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Watch the story of Durham Cathedral - in Lego

A County Durham filmmaker has told the history of Durham Cathedral - in Lego.

Matt Smith, 36, of Durham-based video production company Lintelfilm, was asked by Durham Cathedral to make the animated short films to help launch the cathedral's Open Treasure exhibition, which launches on Saturday July 23.

Supported by a grant of £3.9 million from the Heritage Lottery Fund (HLF), the new permanent exhibition will give visitors access to the cathedral’s buildings and collections as never before.

Matt's film features interviews with people such as Visit England's Tourism Superstar 2016 Lilian Groves.

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Over 7,500 wowed by Kirkleatham lego exhibition

11-year-old Ellie Green admires a Lego masterpiece with Dad Phil Green. Credit: Dave Charnley Photography

More than 7,500 people have been to the Kirkleatham Museum and Grounds to see Brick Planet.

It's a special exhibition where visitors can see world landmarks including Saltburn Pier, St Pancras Station, and the Great Pyramid of Giza - all made out of Lego.

The majority of the exhibits (apart from Saltburn Pier which was built by local Lego enthusiast Mark Willis) have been built by Warren Elsmore who has exhibited his works around the world.

(L to R) Kieran, Lucy, Jacob and Ava, pupils from John Emmerson Batty Primary school, celebrate their Lego competition success behind the recreation of St Pancras station Credit: Dave Charnley Photography

“It's great to bring together models from my first two books - Brick City and Brick Wonders - and to display them in Kirkleatham.

We had a lot of fun deciding which models to build for the two books and it's great to see them all on display.

Hopefully it might inspire some local builders to have a go themselves!"

– Warren Elsmore

When is the exhibition on until?

  • Brick Planet runs until Monday 11 July
  • Tickets costing £3.50 for adults, £1.50 for children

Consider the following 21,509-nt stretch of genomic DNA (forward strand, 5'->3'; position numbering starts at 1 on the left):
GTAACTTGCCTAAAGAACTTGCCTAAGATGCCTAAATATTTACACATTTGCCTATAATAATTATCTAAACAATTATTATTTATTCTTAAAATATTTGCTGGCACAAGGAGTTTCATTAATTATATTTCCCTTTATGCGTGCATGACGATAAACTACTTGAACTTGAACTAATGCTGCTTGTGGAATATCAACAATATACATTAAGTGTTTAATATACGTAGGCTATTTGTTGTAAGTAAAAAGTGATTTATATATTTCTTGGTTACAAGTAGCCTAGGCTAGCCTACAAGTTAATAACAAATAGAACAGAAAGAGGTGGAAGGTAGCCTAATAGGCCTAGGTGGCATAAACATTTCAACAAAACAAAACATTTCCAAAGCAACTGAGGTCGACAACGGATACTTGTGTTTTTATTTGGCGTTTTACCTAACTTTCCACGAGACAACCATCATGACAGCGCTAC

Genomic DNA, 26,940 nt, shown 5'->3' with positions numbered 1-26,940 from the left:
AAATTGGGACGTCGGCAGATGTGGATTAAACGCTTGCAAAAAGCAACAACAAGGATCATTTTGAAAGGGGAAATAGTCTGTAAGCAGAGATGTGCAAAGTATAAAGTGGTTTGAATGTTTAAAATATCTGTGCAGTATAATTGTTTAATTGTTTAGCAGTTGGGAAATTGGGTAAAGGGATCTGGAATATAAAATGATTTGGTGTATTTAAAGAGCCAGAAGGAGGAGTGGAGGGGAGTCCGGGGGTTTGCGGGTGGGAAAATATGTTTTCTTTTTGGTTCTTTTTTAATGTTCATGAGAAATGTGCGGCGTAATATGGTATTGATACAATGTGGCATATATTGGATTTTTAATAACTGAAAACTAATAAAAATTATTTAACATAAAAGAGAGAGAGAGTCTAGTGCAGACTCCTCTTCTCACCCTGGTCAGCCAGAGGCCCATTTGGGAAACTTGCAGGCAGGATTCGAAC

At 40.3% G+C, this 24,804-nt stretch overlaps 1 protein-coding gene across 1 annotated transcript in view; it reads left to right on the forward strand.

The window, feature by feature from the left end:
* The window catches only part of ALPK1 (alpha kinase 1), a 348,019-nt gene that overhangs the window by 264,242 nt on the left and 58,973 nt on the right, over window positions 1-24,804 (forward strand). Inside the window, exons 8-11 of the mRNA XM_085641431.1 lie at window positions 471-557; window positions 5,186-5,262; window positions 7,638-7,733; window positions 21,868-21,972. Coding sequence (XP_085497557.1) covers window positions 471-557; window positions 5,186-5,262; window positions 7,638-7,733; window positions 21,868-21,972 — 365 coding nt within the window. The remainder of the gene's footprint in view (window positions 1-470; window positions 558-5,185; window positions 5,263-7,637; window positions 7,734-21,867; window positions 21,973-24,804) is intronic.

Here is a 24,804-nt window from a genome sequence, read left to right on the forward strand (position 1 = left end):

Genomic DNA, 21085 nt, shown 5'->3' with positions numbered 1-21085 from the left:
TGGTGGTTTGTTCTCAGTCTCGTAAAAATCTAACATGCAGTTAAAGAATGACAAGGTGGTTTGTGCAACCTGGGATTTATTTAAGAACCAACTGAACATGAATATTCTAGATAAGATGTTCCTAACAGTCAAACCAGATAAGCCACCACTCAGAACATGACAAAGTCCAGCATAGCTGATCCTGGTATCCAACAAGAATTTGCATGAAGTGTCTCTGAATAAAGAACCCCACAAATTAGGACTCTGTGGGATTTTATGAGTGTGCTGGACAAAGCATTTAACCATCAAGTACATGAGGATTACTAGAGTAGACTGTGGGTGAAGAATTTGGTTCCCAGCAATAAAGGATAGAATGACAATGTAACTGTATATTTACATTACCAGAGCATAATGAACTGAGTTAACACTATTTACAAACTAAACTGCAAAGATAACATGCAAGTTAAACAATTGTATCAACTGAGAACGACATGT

• A family ticket costs £8.50 for two adults and up to three children
  • For more information on Brick Planet, click here

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LEGO cathedral project helps build language skills

Students from Teikyo University helping with the Durham Cathedral LEGO project

A group of students from Teikyo University, Japan have been volunteering at Durham Cathedral as part of a scheme to improve their English language skills.

For the last four months, Japanese undergraduate students from Teikyo University have been volunteering alongside LEGO volunteers at Durham Cathedral to help with the Durham Cathedral LEGO Build, a fundraising venture which will raise funds for the Cathedral’s Open Treasure project.

The students have experienced different aspects of the Durham Cathedral LEGO Build from sorting and selling bricks to helping members of the public place their bricks on the model itself.

"I have really enjoyed being part of the LEGO project at Durham Cathedral.

"I have met many different people and my English skills have improved greatly. I can’t wait to see the LEGO model when it is finished!"

– Yu Hannahira, Volunteer

"Thanks to the Durham Cathedral LEGO Project, our undergraduate students from Japan are not only contributing to a worthy project but they are also benefiting linguistically.

"Five students have successfully completed voluntary placements over the last 4 months and I am hopeful we can continue this from September when our new students arrive from Japan."

– Helen McAree, Deputy EFL Co-ordinator

Durham Cathedral Lego project turns one

80,000 bricks have been built in the replica so far

A charity project to build a replica of Durham Cathedral from Lego is celebrating its first birthday.

The model consists of 80,000 bricks so far, but is less than a quarter complete.

As part of the celebrations, the North East Autism Society is helping cathedral volunteers to build the Lego high altar.

Donors have to pay £1 to lay a brick, with the money raised being used to improve access to the real cathedral.

Durham Cathedral Lego project celebrates its first birthday
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